Business inventories and sales data helps predict economic activity
Business inventories are important drivers of the economy, especially when they build. Historically, recessions start with a buildup of inventory, which causes businesses to slow production and lay off workers. In fact, most recessions up until the Great Recession followed the same pattern: economic activity increases, which causes inflation. The Fed raises interest rates in response to increased inflation, business activity slows, inventory builds up, and workers get laid off. Once the inventory is worked down, the workers are re-hired and another expansion begins.
While the Great Recession was caused by an excess of debt, business inventories are still important to watch. It is important to focus on the inventory/sales ratio, as spikes in this ratio portend slowdowns. Normalcy is defined as a ratio of around 1.25-1.35x. In early 2009, the ratio spiked to 1.48. Inventory buildups can cause temporary slowdowns in the context of an expanding economy, so it pays to watch them.
Inventories and sales rise in February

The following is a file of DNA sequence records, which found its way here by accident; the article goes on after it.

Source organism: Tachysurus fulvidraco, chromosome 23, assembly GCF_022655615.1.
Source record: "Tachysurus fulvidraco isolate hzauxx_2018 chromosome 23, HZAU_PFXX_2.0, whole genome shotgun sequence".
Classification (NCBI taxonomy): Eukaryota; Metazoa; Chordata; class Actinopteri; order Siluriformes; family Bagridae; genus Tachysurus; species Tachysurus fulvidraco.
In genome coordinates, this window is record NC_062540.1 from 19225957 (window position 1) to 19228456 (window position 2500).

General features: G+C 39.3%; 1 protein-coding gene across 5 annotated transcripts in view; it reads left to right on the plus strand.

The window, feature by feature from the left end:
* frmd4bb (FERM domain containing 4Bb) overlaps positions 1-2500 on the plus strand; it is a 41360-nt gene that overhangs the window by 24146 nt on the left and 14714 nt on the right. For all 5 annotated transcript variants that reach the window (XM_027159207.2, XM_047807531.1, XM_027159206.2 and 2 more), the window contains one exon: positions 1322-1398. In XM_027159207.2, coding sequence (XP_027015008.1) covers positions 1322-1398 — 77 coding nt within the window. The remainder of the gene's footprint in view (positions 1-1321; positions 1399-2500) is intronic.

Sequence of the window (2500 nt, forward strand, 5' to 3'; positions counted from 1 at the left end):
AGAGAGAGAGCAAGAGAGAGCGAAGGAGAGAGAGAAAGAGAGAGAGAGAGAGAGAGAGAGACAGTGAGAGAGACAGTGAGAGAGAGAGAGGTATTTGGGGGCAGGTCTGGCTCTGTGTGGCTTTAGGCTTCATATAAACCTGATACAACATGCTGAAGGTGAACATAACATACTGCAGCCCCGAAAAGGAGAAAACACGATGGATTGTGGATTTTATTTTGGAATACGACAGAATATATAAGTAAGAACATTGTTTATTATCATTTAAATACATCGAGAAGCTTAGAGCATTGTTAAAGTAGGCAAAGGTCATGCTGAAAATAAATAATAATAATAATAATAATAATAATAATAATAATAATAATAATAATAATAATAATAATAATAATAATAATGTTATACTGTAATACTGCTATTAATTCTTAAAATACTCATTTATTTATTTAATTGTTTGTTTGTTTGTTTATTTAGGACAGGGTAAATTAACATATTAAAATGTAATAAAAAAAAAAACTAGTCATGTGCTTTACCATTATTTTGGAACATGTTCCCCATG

Inventories were basically flat between February and March and came in at $1.641 trillion. Sales increased from $1.27T to $1.29T from January, an increase of 1.2%. The inventory to sales ratio decreased to 1.29 from 1.28. Autos and automobile-related businesses increased inventory. Building materials increased in anticipation of the summer construction season. Apparel retailers had flat inventories with increasing sales.
Implications for home builders
Home builders are highly sensitive to the economy. Any sort of slowdown can leave them with excess inventory, and if home prices do not rise, they are stuck with depreciating inventory that costs them to maintain and finance. They will look at the recent business inventory numbers as indicating the economy is continuing to recover. Until we see inventory/sales ratios spike, they will see nothing in the inventory data to suggest caution. Certainly nothing to suggest that mass layoffs are on the horizon.
Home builders have experienced quite the renaissance over the past year as the home builder ETF (XHB) has risen around 48%. Rising real estate prices seem to be driving increases in orders. As the economy improves, renters will begin to become more comfortable with the idea of home ownership. Given the cost of renting is way higher than the cost of owning, marginal increases in the overall state of the economy and confidence will drive home demand. Housing starts have been highly depressed since the real estate collapse and even a small improvement in the economy will drive activity higher. Specific home builder stocks that will be positively affected by changes in consumer sentiment include KB Home (KBH), Lennar (LEN), NVR Homes (NVR), and Toll Brothers (TOL).
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